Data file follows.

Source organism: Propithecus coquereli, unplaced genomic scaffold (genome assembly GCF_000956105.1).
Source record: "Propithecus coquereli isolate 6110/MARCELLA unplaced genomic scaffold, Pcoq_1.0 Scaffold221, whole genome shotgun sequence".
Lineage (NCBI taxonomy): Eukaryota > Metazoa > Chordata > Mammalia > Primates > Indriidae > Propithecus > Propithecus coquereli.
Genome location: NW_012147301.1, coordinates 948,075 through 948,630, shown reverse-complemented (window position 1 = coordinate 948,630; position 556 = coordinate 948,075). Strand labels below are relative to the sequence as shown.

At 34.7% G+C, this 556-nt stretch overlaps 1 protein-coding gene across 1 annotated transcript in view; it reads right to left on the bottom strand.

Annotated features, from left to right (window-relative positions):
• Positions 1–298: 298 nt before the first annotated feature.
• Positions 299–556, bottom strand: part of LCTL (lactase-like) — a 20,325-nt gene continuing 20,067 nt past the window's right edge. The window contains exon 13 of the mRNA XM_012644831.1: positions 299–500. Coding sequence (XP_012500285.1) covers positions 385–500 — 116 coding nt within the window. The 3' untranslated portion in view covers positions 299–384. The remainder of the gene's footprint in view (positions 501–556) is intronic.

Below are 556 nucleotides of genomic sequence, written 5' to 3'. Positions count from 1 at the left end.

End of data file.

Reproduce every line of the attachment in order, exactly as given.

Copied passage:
Source organism: Propithecus coquereli, unplaced genomic scaffold (genome assembly GCF_000956105.1).
Source record: "Propithecus coquereli isolate 6110/MARCELLA unplaced genomic scaffold, Pcoq_1.0 Scaffold221, whole genome shotgun sequence".
Lineage (NCBI taxonomy): Eukaryota > Metazoa > Chordata > Mammalia > Primates > Indriidae > Propithecus > Propithecus coquereli.
Genome location: NW_012147301.1, coordinates 948,075 through 948,630, shown reverse-complemented (window position 1 = coordinate 948,630; position 556 = coordinate 948,075). Strand labels below are relative to the sequence as shown.

At 34.7% G+C, this 556-nt stretch overlaps 1 protein-coding gene across 1 annotated transcript in view; it reads right to left on the bottom strand.

Annotated features, from left to right (window-relative positions):
• Positions 1–298: 298 nt before the first annotated feature.
• Positions 299–556, bottom strand: part of LCTL (lactase-like) — a 20,325-nt gene continuing 20,067 nt past the window's right edge. The window contains exon 13 of the mRNA XM_012644831.1: positions 299–500. Coding sequence (XP_012500285.1) covers positions 385–500 — 116 coding nt within the window. The 3' untranslated portion in view covers positions 299–384. The remainder of the gene's footprint in view (positions 501–556) is intronic.

Below are 556 nucleotides of genomic sequence, written 5' to 3'. Positions count from 1 at the left end.